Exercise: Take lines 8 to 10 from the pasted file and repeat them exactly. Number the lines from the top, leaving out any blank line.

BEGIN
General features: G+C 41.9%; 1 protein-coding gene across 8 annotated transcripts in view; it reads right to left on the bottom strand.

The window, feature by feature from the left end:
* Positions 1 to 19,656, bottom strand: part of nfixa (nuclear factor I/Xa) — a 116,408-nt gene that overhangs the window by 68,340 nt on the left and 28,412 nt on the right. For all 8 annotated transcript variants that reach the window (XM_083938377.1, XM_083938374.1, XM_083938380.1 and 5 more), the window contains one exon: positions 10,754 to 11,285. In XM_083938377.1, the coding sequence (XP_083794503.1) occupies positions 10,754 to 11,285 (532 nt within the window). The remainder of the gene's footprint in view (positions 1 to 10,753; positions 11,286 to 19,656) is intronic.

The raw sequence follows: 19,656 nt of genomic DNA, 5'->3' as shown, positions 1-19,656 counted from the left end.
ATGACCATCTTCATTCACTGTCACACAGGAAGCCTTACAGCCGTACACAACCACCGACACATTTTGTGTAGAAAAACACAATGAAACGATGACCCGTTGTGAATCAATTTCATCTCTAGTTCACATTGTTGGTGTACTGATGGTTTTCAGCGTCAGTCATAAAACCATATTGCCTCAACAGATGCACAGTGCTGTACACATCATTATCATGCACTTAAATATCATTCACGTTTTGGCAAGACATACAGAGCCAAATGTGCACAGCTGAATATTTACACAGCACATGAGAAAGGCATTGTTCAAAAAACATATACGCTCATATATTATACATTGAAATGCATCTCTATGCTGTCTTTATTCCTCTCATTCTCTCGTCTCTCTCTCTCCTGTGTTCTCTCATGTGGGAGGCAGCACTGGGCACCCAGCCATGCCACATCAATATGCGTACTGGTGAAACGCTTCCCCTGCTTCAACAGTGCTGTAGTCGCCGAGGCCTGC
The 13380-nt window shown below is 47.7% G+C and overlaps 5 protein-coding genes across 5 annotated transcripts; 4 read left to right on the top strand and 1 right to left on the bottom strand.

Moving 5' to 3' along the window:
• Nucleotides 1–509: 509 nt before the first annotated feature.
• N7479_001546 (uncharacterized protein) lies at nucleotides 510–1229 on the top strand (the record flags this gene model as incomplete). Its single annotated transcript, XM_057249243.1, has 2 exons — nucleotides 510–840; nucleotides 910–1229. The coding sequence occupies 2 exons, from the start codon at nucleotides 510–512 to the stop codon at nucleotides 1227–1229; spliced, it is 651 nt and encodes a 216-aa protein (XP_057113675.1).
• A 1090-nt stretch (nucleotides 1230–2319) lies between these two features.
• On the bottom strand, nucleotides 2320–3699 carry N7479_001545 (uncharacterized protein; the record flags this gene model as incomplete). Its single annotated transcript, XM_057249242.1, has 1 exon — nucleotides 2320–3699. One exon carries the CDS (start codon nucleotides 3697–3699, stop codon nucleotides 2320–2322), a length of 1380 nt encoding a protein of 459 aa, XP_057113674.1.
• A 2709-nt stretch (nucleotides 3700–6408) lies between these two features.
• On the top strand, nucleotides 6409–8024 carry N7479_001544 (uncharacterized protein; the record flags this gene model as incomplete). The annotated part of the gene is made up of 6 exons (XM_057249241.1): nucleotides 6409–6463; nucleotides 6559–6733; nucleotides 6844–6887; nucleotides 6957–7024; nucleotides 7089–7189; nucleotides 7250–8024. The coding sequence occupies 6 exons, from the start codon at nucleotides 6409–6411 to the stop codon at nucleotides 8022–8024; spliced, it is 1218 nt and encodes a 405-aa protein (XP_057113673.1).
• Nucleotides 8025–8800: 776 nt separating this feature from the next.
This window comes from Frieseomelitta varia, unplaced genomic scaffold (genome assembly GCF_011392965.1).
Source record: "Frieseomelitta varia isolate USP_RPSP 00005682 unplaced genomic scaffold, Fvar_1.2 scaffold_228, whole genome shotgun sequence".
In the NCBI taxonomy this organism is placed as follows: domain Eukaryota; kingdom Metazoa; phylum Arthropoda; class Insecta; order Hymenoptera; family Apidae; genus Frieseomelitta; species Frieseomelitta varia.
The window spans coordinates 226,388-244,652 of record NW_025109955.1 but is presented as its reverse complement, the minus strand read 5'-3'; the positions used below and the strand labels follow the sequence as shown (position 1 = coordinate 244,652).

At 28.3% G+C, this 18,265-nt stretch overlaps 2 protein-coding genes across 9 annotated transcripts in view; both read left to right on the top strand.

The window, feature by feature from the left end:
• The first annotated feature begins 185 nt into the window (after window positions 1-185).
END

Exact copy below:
• Nucleotides 1–509: 509 nt before the first annotated feature.
• N7479_001546 (uncharacterized protein) lies at nucleotides 510–1229 on the top strand (the record flags this gene model as incomplete). Its single annotated transcript, XM_057249243.1, has 2 exons — nucleotides 510–840; nucleotides 910–1229. The coding sequence occupies 2 exons, from the start codon at nucleotides 510–512 to the stop codon at nucleotides 1227–1229; spliced, it is 651 nt and encodes a 216-aa protein (XP_057113675.1).
• A 1090-nt stretch (nucleotides 1230–2319) lies between these two features.